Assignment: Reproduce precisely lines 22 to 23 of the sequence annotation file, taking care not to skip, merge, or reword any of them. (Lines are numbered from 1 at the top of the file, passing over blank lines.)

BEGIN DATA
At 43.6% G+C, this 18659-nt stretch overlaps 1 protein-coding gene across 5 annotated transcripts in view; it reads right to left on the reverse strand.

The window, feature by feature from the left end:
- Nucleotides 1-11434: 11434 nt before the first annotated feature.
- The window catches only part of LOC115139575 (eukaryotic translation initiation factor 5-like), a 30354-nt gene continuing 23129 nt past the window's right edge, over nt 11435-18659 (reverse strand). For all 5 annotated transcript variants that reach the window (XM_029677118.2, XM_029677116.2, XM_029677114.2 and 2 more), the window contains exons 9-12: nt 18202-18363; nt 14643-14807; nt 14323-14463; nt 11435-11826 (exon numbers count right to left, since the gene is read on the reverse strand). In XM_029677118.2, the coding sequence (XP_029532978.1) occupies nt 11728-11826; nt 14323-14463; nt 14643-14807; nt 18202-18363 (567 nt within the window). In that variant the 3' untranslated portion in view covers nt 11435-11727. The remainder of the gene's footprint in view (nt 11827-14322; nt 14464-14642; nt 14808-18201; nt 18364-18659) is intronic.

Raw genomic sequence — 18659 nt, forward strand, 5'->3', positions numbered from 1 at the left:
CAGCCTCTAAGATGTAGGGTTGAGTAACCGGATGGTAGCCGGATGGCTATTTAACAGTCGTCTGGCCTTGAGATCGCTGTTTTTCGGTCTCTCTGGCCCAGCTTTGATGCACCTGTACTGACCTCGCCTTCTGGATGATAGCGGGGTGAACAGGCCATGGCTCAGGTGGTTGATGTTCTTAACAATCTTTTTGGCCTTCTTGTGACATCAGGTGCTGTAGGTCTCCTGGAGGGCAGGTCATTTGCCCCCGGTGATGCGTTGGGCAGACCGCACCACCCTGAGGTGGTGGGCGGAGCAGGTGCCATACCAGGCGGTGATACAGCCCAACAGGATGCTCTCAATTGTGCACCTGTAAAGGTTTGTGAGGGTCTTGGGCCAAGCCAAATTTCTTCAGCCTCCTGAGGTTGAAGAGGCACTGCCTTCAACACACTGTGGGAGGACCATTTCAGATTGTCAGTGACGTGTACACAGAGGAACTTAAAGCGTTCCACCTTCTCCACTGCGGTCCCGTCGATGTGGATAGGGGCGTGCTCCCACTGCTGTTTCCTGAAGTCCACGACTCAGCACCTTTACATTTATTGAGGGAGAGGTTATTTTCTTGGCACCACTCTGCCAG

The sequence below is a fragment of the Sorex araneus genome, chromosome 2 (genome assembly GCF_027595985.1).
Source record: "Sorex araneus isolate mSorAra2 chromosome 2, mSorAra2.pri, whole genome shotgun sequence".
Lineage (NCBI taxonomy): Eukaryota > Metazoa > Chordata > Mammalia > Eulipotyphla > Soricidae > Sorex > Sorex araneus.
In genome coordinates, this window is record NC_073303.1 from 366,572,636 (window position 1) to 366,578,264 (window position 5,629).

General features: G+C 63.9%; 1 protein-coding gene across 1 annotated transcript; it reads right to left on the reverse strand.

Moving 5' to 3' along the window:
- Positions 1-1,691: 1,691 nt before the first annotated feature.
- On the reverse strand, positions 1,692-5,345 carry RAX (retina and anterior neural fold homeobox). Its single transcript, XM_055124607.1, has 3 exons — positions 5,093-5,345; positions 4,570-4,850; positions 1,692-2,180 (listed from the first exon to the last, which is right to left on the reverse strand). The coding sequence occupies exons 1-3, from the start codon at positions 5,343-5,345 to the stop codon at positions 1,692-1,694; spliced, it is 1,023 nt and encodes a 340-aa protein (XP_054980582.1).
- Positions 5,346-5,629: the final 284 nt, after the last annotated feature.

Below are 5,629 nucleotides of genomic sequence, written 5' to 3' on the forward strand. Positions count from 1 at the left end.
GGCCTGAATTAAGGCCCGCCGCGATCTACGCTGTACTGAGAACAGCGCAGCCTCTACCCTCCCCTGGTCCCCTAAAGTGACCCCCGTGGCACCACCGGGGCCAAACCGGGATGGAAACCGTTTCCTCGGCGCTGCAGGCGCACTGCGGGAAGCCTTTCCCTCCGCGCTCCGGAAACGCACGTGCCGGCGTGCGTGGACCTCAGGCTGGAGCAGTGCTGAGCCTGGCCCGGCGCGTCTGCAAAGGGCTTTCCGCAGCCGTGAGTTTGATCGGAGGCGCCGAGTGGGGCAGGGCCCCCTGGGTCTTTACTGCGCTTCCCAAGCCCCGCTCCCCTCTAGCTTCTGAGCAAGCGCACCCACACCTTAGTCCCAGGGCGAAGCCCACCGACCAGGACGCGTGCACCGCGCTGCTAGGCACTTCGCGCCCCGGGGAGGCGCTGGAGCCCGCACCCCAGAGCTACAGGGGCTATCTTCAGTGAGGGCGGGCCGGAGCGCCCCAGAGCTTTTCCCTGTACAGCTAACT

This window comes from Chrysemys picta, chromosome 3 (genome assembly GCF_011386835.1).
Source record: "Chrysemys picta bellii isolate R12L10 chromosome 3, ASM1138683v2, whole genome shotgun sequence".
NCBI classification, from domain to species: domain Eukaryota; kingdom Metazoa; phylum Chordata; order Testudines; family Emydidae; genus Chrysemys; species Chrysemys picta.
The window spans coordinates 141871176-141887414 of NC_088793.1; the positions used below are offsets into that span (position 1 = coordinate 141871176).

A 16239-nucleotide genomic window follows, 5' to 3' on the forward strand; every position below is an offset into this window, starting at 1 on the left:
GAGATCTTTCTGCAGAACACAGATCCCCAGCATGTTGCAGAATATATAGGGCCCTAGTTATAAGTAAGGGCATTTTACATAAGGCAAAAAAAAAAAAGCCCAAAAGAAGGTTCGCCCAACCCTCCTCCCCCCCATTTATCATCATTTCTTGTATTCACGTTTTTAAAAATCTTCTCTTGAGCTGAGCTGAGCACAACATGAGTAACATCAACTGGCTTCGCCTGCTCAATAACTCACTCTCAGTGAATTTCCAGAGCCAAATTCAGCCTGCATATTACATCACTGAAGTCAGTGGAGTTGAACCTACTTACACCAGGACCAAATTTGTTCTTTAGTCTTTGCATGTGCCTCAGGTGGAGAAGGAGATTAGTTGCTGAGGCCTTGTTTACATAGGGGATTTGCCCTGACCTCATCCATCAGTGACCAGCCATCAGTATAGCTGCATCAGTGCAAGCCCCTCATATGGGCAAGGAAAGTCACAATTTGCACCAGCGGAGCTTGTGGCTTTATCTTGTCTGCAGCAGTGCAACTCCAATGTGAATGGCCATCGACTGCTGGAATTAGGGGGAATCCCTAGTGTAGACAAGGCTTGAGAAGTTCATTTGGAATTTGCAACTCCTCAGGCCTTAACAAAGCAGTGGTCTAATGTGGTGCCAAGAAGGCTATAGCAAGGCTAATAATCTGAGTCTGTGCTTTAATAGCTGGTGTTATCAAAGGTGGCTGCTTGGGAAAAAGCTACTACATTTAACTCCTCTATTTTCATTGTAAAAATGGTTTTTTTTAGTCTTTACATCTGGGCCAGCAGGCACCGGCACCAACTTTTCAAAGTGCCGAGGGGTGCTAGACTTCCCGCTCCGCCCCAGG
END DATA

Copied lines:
A 16239-nucleotide genomic window follows, 5' to 3' on the forward strand; every position below is an offset into this window, starting at 1 on the left:
GAGATCTTTCTGCAGAACACAGATCCCCAGCATGTTGCAGAATATATAGGGCCCTAGTTATAAGTAAGGGCATTTTACATAAGGCAAAAAAAAAAAAGCCCAAAAGAAGGTTCGCCCAACCCTCCTCCCCCCCATTTATCATCATTTCTTGTATTCACGTTTTTAAAAATCTTCTCTTGAGCTGAGCTGAGCACAACATGAGTAACATCAACTGGCTTCGCCTGCTCAATAACTCACTCTCAGTGAATTTCCAGAGCCAAATTCAGCCTGCATATTACATCACTGAAGTCAGTGGAGTTGAACCTACTTACACCAGGACCAAATTTGTTCTTTAGTCTTTGCATGTGCCTCAGGTGGAGAAGGAGATTAGTTGCTGAGGCCTTGTTTACATAGGGGATTTGCCCTGACCTCATCCATCAGTGACCAGCCATCAGTATAGCTGCATCAGTGCAAGCCCCTCATATGGGCAAGGAAAGTCACAATTTGCACCAGCGGAGCTTGTGGCTTTATCTTGTCTGCAGCAGTGCAACTCCAATGTGAATGGCCATCGACTGCTGGAATTAGGGGGAATCCCTAGTGTAGACAAGGCTTGAGAAGTTCATTTGGAATTTGCAACTCCTCAGGCCTTAACAAAGCAGTGGTCTAATGTGGTGCCAAGAAGGCTATAGCAAGGCTAATAATCTGAGTCTGTGCTTTAATAGCTGGTGTTATCAAAGGTGGCTGCTTGGGAAAAAGCTACTACATTTAACTCCTCTATTTTCATTGTAAAAATGGTTTTTTTTAGTCTTTACATCTGGGCCAGCAGGCACCGGCACCAACTTTTCAAAGTGCCGAGGGGTGCTAGACTTCCCGCTCCGCCCCAGG